Trilogies are commonplace in the modern movie world. Whenever a franchise is announced around a certain property, audiences tend to assume that they’re going to be getting a trilogy. What we’ve also noticed is that during these trilogies there is typically one movie that lands up being the let down. That movie is usually the third film. If we exclude the exceptions like Lord of the Rings and Toy Story, a majority of the biggest trilogies of all time have stumbled or at least dipped in quality by the time the third movie came around.
This is what makes Planet of the Apes such a special franchise. Instead of dipping in quality, it has found a way to one up its previous installments both times. What’s the secret? Well there are a lot of aspects to praise about this franchise as a whole, but it all starts with…
What makes this franchise stand out from a lot of the other big budget films is Caesar. Instead of following typical big budget trends, Planet of the Apes has given us three movies that are driven by this one character.
In Rise of the Planet of the Apes, we get the origin story of Caesar. We get the foundation in which his character is built on. We understand his perspective on humans and his fellow apes. These things plant the seeds for the following movie to capitalize on and push his character arc even further.
In Dawn of the Planet of the Apes, We pick up 10 years after the first film and find Caesar who is now a more experienced leader. The type of civilization he’s begun to build is directly influenced by the events of the previous film. What also shows is his naivety toward humans and the apes he holds so dear.
While Rise was shown as an origin story, Dawn was presented as a lesson for Caesar. Koba showed him that apes can be just as evil as the humans he tries so desperately not to be like. He also learned that there are more humans out there that are good natured. The apes don’t trust humans, and why should they? But Caesar was raised by a human so he’s the only one in the group that really knows what it’s like to have that connection with them.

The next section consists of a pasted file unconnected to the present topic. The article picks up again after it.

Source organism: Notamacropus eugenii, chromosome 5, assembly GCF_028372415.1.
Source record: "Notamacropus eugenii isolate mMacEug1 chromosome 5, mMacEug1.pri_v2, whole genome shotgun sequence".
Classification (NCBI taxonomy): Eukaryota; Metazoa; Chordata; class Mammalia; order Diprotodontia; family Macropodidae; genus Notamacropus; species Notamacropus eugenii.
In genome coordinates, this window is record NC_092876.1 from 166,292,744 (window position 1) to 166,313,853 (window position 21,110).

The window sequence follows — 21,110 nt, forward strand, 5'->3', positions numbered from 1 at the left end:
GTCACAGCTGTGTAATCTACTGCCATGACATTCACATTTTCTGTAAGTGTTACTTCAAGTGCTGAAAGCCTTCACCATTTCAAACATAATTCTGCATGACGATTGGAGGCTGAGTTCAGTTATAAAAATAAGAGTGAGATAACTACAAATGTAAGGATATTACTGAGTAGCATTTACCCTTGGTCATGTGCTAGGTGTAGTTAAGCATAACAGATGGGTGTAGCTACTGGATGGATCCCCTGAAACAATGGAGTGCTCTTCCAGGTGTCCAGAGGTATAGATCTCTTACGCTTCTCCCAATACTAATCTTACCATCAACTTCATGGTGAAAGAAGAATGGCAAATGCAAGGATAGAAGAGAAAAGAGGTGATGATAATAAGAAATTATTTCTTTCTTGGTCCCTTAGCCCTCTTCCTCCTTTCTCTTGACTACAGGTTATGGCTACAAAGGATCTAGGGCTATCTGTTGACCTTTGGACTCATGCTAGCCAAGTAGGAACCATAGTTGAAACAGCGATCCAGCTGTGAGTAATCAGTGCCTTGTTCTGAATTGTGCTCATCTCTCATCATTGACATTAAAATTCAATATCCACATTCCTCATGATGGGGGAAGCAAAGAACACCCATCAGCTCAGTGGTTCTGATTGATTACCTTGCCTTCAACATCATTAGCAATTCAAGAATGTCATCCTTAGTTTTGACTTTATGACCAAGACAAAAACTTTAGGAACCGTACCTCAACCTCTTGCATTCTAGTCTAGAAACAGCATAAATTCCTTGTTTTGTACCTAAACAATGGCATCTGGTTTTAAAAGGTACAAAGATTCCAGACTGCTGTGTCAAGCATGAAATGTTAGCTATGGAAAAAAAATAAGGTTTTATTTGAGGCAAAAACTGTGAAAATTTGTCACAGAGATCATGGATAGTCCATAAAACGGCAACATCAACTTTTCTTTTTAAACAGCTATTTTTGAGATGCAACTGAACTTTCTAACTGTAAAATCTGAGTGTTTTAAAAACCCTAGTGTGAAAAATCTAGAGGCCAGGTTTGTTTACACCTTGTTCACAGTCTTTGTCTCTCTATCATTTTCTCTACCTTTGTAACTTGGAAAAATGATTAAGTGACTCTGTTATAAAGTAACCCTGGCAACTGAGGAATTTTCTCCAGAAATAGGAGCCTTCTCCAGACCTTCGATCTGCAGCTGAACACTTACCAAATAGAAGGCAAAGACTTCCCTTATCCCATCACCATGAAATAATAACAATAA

In War for the Planet of the Apes, we go even further into the future where now Caesar is a bit older and more worn out. The events we were told about at the conclusion of Dawn are now a reality, yet Caesar retains his stance that all out war is unnecessary because his only concern is that his people live. After a certain event occurs, Caesar understands that turning away from this War isn’t possible anymore. He understands that recent events have changed him. He often times has to face some harsh truths about himself while on his journey. It’s fantastic that even in a movie with war in the title, they’ve chosen to still keep things 100% focused on Caesar. His story here is at times depressing to witness because of these introspective explorations he’s forced to undergo.
For Caesar to shine as well as he did, he would need a great antagonist to play off of. Luckily, they got a fantastic villain the second they decided to cast…
Through this franchise we’ve seen some fantastic supporting human characters come about. In Rise, Will (played by James Franco) was an excellent character. He was (and to an extent still is) Caesar’s tie to humanity. For every Ape that screamed that humans are horrible (especially Koba), Caesar is always able to point to Will as an exception to that statement. In Dawn, Malcolm (played by Jason Clarke) was able to bring back that faith in humanity, and Dreyfus (played by Gary Oldman) was a pretty realistic look at a person trying to keep it together after most of the human race had been wiped out. He represents the desperation in humanity while not exactly being a bad person. He shows that there is a moral grey area that people are occupying during these events. Good and evil is not always easily defined.